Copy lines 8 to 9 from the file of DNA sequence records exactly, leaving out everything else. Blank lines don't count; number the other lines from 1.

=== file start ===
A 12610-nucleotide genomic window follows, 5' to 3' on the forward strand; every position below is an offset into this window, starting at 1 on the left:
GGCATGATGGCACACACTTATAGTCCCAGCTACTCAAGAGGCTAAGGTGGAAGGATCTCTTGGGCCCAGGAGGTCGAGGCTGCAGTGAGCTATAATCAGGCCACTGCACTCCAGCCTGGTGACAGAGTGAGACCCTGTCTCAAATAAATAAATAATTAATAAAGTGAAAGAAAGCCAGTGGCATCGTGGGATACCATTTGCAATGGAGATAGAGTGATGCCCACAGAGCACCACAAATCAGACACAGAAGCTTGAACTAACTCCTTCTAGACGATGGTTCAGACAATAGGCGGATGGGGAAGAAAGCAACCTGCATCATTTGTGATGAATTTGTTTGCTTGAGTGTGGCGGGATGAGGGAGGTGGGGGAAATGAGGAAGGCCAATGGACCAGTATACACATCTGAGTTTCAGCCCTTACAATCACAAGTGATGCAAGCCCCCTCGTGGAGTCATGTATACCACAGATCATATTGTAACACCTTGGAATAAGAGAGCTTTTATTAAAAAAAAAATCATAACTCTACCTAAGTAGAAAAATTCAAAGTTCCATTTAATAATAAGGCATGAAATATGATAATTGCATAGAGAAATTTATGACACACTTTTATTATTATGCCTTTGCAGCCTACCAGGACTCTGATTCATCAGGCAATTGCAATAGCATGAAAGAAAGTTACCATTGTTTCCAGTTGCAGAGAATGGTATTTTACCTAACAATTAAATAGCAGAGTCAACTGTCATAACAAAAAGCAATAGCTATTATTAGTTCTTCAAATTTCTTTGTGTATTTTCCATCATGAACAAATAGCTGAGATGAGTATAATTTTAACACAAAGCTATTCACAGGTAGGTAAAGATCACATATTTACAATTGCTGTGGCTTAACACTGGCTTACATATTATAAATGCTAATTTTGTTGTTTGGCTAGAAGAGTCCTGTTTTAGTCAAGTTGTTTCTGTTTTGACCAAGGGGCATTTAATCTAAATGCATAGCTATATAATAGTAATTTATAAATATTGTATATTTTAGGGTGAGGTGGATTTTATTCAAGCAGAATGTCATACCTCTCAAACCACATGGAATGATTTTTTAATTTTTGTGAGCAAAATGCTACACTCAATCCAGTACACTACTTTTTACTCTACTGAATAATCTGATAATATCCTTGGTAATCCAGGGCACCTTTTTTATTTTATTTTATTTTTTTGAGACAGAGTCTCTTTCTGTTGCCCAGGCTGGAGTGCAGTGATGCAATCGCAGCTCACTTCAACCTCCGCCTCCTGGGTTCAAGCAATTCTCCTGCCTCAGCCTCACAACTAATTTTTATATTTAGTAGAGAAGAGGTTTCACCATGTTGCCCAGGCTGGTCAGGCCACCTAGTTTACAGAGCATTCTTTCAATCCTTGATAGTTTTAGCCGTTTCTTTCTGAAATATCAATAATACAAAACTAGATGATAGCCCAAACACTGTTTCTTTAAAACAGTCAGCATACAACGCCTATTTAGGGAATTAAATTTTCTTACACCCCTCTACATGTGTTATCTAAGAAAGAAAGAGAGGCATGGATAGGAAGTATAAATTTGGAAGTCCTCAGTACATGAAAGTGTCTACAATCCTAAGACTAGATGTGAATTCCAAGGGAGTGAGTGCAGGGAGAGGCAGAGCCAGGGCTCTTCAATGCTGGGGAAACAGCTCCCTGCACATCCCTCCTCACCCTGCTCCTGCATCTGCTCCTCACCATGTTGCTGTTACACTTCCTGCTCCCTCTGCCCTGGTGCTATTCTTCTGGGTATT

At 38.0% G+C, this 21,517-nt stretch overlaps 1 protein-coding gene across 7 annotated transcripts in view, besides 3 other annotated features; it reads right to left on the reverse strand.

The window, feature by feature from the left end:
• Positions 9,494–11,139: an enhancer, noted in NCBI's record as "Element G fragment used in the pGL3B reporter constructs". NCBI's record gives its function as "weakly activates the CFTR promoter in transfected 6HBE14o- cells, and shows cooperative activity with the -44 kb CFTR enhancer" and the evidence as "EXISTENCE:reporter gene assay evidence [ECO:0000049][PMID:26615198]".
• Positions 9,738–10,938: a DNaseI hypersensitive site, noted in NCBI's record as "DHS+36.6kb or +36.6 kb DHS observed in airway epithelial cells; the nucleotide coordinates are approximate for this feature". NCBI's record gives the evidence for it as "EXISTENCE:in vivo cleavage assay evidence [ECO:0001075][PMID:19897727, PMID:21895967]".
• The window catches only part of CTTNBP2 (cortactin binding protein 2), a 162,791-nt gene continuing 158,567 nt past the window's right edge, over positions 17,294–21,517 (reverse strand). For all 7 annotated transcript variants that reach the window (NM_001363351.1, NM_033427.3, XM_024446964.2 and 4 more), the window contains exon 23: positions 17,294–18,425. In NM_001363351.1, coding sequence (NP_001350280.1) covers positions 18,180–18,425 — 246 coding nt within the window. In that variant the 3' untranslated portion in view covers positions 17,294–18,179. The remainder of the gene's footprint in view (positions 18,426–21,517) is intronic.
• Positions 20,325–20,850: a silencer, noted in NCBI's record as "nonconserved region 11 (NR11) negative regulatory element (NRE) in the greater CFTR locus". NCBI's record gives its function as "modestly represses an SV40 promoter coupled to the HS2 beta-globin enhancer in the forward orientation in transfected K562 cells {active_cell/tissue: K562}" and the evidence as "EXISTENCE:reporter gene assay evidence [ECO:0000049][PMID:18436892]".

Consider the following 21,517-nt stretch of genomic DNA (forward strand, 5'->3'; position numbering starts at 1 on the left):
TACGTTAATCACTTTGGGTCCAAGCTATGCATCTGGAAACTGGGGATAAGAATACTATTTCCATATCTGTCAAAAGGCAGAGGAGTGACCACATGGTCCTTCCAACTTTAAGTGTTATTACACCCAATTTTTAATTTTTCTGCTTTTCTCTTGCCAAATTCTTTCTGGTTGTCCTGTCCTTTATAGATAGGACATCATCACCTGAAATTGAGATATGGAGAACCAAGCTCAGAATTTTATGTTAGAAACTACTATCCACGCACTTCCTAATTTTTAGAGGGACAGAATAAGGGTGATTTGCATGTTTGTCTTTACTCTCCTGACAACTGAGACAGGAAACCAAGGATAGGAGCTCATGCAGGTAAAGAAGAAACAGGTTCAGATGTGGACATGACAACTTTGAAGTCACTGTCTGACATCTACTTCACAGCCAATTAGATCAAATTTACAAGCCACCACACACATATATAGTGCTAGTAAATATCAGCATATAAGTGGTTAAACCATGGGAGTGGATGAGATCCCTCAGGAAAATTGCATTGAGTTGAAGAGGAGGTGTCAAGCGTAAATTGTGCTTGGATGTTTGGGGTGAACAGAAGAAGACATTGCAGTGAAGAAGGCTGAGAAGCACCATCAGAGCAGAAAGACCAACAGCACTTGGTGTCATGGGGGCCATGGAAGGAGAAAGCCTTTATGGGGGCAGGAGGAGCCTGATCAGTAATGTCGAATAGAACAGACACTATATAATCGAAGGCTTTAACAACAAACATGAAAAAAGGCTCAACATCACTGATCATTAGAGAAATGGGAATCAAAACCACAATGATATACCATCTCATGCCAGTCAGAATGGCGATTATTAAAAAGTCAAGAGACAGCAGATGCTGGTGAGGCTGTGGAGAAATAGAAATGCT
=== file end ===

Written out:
• Positions 20,325–20,850: a silencer, noted in NCBI's record as "nonconserved region 11 (NR11) negative regulatory element (NRE) in the greater CFTR locus". NCBI's record gives its function as "modestly represses an SV40 promoter coupled to the HS2 beta-globin enhancer in the forward orientation in transfected K562 cells {active_cell/tissue: K562}" and the evidence as "EXISTENCE:reporter gene assay evidence [ECO:0000049][PMID:18436892]".

Consider the following 21,517-nt stretch of genomic DNA (forward strand, 5'->3'; position numbering starts at 1 on the left):